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Abstract

The present study addressed gender inequality in unpaid domestic housework and childcare activities and its presumed impact on childbearing decisions in Iran. We used the second Iran’s Time Use Study (2014-2015), representing the urban population to investigate how the number of small children (aged seven and lower) affected the time devoted to unpaid domestic housework as well as childcare activities of urban employed couples in Iran.

The univariate analysis provided sufficient evidence of increasing workload with the number of small children for employed women, while men’s workload remained almost unchanged across all parities. The results indicated that an increase in the number of small children significantly increased the workload of urban employed women, while men’s meager participation in such chores suggested the existence of a significant gender gap in these activities. For example, urban employed men with no small children spent 8 hours and 43 minutes while those with one or two small children spent 8 hours and 40 minutes on paid and unpaid domestic work. In comparison, employed women with no small children spent 9 hours and 7 minutes, while those with one small child spent 9 hours and 20 minutes, and those with two small children spent 9 hours and 45 minutes on mentioned activities. Thus, the gender inequality in allocated time to paid and unpaid work peaked at 1 hour and 5 minutes in families with two and more small children. Based on the data presented, it can be concluded that along with an increasing amount of unpaid work a less gender egalitarian division of labor exists. Gender inequality in unpaid domestic work among employed couples might lead to continued low fertility and an even further reduction of it in the future in Iran.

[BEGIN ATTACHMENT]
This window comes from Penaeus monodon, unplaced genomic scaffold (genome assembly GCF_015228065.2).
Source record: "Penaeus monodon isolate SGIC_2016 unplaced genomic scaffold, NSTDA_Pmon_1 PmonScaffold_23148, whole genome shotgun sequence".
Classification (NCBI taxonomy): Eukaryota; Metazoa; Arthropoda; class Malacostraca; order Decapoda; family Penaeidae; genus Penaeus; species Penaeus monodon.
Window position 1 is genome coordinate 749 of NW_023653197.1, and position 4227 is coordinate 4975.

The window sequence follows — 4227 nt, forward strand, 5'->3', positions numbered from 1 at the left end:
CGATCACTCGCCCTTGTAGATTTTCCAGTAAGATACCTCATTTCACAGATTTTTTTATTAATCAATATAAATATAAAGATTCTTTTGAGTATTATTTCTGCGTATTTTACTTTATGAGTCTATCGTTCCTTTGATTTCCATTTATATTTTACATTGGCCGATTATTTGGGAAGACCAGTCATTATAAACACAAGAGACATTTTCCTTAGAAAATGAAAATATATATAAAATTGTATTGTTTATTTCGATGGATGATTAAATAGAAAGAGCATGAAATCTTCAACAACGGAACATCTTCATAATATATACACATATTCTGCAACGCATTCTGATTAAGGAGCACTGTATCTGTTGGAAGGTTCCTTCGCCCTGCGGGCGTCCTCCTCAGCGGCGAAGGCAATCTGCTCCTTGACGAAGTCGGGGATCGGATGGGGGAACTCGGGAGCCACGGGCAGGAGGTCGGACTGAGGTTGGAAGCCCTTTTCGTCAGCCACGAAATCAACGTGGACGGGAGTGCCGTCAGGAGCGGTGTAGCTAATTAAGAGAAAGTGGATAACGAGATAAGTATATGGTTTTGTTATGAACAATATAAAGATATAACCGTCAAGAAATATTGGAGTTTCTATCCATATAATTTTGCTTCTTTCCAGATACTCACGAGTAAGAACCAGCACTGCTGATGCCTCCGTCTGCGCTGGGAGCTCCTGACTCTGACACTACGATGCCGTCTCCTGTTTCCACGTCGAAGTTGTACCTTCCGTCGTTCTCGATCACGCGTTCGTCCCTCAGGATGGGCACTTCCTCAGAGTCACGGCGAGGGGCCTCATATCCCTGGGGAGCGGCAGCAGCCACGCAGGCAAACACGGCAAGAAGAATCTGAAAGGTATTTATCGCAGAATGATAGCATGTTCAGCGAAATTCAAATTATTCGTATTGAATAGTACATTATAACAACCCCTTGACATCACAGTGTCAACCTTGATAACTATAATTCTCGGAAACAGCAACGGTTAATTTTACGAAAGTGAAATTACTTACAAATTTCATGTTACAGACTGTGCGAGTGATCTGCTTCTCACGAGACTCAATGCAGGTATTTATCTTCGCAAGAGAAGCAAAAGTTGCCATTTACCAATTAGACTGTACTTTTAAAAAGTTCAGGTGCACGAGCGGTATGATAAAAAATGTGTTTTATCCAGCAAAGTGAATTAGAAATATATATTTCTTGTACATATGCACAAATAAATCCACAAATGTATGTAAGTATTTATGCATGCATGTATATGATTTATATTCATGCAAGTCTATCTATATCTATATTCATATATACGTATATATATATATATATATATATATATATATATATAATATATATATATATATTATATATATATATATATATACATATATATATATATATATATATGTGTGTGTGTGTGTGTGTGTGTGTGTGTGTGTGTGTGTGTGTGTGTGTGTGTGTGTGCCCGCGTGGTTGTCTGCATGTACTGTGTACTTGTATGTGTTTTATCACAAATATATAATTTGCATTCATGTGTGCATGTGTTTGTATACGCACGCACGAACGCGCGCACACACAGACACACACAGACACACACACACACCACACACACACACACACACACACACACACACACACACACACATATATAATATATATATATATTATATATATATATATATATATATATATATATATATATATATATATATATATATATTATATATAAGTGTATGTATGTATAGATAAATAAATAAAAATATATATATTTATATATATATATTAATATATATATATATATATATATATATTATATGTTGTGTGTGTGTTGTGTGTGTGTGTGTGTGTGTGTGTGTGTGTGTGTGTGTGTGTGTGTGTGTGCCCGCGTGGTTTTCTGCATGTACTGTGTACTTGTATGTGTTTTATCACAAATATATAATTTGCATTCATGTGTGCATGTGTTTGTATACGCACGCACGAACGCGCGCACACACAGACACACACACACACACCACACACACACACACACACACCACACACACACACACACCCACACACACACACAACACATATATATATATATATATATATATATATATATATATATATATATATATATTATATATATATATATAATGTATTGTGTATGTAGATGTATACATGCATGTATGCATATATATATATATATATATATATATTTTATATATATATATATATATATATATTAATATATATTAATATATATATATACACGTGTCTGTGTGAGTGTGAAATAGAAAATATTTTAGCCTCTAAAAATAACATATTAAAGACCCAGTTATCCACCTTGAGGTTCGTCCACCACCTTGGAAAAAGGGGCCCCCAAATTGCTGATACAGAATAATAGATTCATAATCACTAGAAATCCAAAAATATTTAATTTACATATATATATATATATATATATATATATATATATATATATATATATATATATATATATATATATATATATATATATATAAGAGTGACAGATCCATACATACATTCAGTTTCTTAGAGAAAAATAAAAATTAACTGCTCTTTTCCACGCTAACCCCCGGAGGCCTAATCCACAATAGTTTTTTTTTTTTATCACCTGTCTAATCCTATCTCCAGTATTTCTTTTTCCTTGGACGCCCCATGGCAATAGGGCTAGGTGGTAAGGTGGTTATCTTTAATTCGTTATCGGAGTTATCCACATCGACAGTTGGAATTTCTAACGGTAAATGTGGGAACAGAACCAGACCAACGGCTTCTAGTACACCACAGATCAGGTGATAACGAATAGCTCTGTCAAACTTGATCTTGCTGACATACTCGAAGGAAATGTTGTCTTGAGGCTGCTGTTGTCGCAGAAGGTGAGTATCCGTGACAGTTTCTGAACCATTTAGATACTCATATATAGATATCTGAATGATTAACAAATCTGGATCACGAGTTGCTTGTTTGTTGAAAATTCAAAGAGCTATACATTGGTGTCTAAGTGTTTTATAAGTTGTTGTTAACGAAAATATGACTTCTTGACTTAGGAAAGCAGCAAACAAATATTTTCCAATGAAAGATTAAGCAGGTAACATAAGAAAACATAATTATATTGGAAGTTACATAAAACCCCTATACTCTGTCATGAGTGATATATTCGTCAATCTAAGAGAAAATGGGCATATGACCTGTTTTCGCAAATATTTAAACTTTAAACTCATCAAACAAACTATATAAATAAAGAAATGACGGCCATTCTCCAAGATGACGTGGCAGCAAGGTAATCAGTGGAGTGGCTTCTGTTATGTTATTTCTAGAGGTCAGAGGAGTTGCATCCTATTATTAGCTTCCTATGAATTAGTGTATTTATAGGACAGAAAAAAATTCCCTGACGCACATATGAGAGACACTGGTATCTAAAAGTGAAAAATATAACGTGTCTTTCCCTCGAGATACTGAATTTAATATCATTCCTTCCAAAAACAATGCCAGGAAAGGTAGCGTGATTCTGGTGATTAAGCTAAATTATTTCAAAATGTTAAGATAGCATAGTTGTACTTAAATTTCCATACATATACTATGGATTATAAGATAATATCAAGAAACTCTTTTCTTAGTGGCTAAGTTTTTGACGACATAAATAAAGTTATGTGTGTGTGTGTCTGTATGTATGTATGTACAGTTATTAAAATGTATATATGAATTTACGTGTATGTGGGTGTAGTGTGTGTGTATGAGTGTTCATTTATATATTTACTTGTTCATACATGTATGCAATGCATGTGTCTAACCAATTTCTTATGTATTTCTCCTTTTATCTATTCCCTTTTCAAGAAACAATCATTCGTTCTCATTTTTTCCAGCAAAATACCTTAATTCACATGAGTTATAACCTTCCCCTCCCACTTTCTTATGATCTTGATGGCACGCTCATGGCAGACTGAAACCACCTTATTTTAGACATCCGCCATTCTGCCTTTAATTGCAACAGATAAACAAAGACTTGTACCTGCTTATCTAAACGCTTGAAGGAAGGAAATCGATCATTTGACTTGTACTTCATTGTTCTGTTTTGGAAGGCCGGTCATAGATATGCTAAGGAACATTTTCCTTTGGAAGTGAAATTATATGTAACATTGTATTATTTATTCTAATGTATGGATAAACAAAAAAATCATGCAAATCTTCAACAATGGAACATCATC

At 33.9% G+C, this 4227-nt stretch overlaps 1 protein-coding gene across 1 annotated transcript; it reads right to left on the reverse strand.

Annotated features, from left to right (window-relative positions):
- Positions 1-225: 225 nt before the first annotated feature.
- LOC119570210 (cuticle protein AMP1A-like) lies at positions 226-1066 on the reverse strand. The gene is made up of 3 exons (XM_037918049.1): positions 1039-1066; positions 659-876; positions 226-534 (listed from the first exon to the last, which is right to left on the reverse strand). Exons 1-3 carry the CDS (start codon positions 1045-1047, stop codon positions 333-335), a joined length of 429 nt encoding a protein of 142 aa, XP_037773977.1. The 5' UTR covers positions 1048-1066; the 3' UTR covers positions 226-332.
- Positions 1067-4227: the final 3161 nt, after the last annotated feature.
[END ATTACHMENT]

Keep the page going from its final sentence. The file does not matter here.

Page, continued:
Note on the Author

Mahmoud Ghazi Tabatabaei is a professor in Health and Social Demography at the University of Tehran, Iran. He is a visiting professor in the Department of Sociology at Utah State University, USA. His areas of interest include family demography, gender-based inequalities, Health, advanced statistical and quantitative techniques.

Nader Mehri got his M.A. in Demography from the University of Tehran, Iran. Currently, he is a doctoral student in Social Gerontology at Miami University. His areas of interest include family demography, informal family caregiving, health and mortality.

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